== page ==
Coq au Vin (French Fricassee of Rooster)

I think its safe to say that we’ve all heard of coq au vin. This is a classic French dish with two big players: chicken and red wine. Well, a correction to that: not just any kind of chicken, but when properly translated, rooster and red wine.

Coq au Vin

This dish isn’t a quicky–like any other stew, it requires slow cooking and a tough protein that will stand up well to slow cooking. Just like how you wouldn’t make a beef stew from filet mignon (and if you do, please don’t tell me), coq au vin should not be made from an everyday, tender chicken. You want a tough bird that will release a ton of flavor (which is what will give the sauce an incredible flavor) and maintain its form after long periods of cooking, so this is why you would opt for something like a rooster or stewing hen if you have the option (plus, they’re typically cheaper–bonus!). Is it the end of the world if you have to use a normal chicken? Of course not!

Anyways, rooster/chicken discussion aside, the dish is actually pretty simple to prepare. Like most braises, the general procedure is: brown the meat, cook some vegetables, add liquid, return meat to pot, and simmer until tender. The ingredient list is pretty simple, so opt for flavorful components where you can (e.g. wine is obviously a big player, so don’t use junk. A full-bodied, French red would be ideal. Don’t break the bank, but don’t opt for some $2 crap, either).

The end result will be a surprisingly rich, full-bodied, winter-appropriate dish where the final product is far greater than the sum of its parts. The chicken is tender, intriguingly stained with an almost crimson/maroon color, and the sauce is heavy, thick, and ready to punch you in the face it has such a distinct and steadfast flavor. I served mine over a bed of buttered egg noodles and haricots verts–you want a side for sopping up all of that sauce!

This recipe comes from Anthony Bourdain.

  • 1 bottle + 1 cup red wine
  • 6 shallots
  • 1 carrot
  • 1 celery rib
  • 4 whole cloves
  • 1 Tbsp whole black peppercorns
  • 1 bouquet garni (thyme, rosemary, parsely, Bay leaves)
  • 1 whole rooster, about 3.5 lbs (gizzards, wing tips, and neckbone removed)
  • salt
  • pepper
  • 2 Tbsp olive oil
  • 6 Tbsp butter
  • 1 Tbsp flour
  • 1/4 lb bacon
  • 1/2 Ib cremini mushrooms
  • 2 Tbsp butter

Marinate the rooster

The first step begins a day ahead of when you intend to cook. Begin by cleaning your rooster (e.g. trimming off wing tips, the neck, gizzards, ensuring all feathers are out, etc). Then, its time to marinate the rooster. Dice 2 shallots as well as the carrot and celery. Mix those with the bottle of red wine, bouquet garni, cloves, and peppercorns in a large bowl. Submerge the bird in this mixture (and if it isn’t totally submerged, turn it over once or twice during the marination), cover with plastic wrap, and refrigerate overnight.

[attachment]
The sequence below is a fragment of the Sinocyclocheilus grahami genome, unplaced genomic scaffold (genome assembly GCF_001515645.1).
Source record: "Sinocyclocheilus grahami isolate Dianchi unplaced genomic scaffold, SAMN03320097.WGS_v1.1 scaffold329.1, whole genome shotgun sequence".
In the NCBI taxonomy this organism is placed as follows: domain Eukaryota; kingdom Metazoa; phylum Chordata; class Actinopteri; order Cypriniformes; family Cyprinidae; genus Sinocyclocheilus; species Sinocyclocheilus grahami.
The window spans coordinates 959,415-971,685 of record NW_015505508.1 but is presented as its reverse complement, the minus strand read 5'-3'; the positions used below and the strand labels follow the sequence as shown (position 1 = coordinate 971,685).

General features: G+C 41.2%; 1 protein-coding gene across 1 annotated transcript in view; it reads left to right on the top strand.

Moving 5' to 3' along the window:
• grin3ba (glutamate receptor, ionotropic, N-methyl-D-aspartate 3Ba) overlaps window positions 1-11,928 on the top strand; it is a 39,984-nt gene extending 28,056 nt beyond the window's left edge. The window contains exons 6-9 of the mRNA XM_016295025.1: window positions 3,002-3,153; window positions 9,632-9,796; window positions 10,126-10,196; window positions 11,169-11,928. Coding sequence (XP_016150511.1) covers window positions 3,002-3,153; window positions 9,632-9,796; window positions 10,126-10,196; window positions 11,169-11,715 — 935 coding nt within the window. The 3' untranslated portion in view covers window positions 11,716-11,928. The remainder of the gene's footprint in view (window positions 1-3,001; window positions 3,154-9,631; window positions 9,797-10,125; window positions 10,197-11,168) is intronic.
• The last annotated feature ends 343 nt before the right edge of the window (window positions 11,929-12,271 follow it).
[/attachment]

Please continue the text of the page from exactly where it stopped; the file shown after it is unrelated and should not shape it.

Brown the dried, marinated bird on all sides

On the next day, remove the rooster from the marinade and pat it dry. Strain the marinade, reserving both the liquid and solids separately (although you can discard the whole spices).

Season the bird (inside and out) with salt and pepper. In a large Dutch oven, heat up the oil and butter over medium-high heat. Brown the bird (still all in one piece) on all sides for roughly 2-3 minutes per side. Set the browned rooster aside.

Brown the vegetables from the marinade and then add a touch of flour

Add the vegetables you reserved from the marinade to the pan, cooking until they brown lightly. This should take around 10 minutes. Stir in the flour, doing your best to coat the vegetables, cooking for a minute further.

Then, add the reserved marinade (bouquet garni included), scraping any brown bits off the bottom of the pan, and raise the heat to a boil.

Return the rooster to the pot, cover loosely, and drop the heat to a simmer. Stew the bird for a minimum of 1 hour and 15 minutes. If you have a rooster (or stewing hen, or any chicken that’s going to be tougher than what you typically find in the grocery store), you will probably require more stewing time to ensure a tender bird–for me, that was a bit over 2 hours.

When the bird is almost done cooking, dice the mushrooms and remaining shallots. Cook the bacon in a separate pan until golden brown and set aside, reserving the grease. Sauté the mushrooms with a dash of salt in this for about 5 minutes, at which point, you should then add the shallots and continue to cook for another 5-10 minutes further. Deglaze the pan with the remaining 1 cup of wine, scraping any brown bits, and allowing the liquid to mostly cook off. Crumble the bacon bits into the pan.

With all the components done cooking, you should now set the cooked bird aside on whatever platter you intend to serve it on. For me, this was a plate with buttered noodles and lightly cooked haricots verts (green beans). Strain the cooking liquid and discard any solids–the liquid that remains is your sauce. Swirl in the 2 Tbsp of butter to enrich it and pour this over the bird along with the mushroom mixture. Enjoy!

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5 Responses to “Coq au Vin (French Fricassee of Rooster)”

  1. bellini valli Says:

    Welcome to 2010 Mike. Looks like Mike’s Table is starting the New year off right!!

  2. Jan Says:

    This looks delish Mike and I love the look of those vegetables!
    Happy 2010 to you and your family x

  3. Bren Says:

    Happy New Year, Mike! Coq Au Vin is a classic, and it’s so nice to know that Cuban food is deeply rooted in French classics! We have a fricasse also which is one of my staple dishes! :) Your rooster looks well done!

  4. Karine Says:

    Great job with your coq au vin! It looks delicious :)

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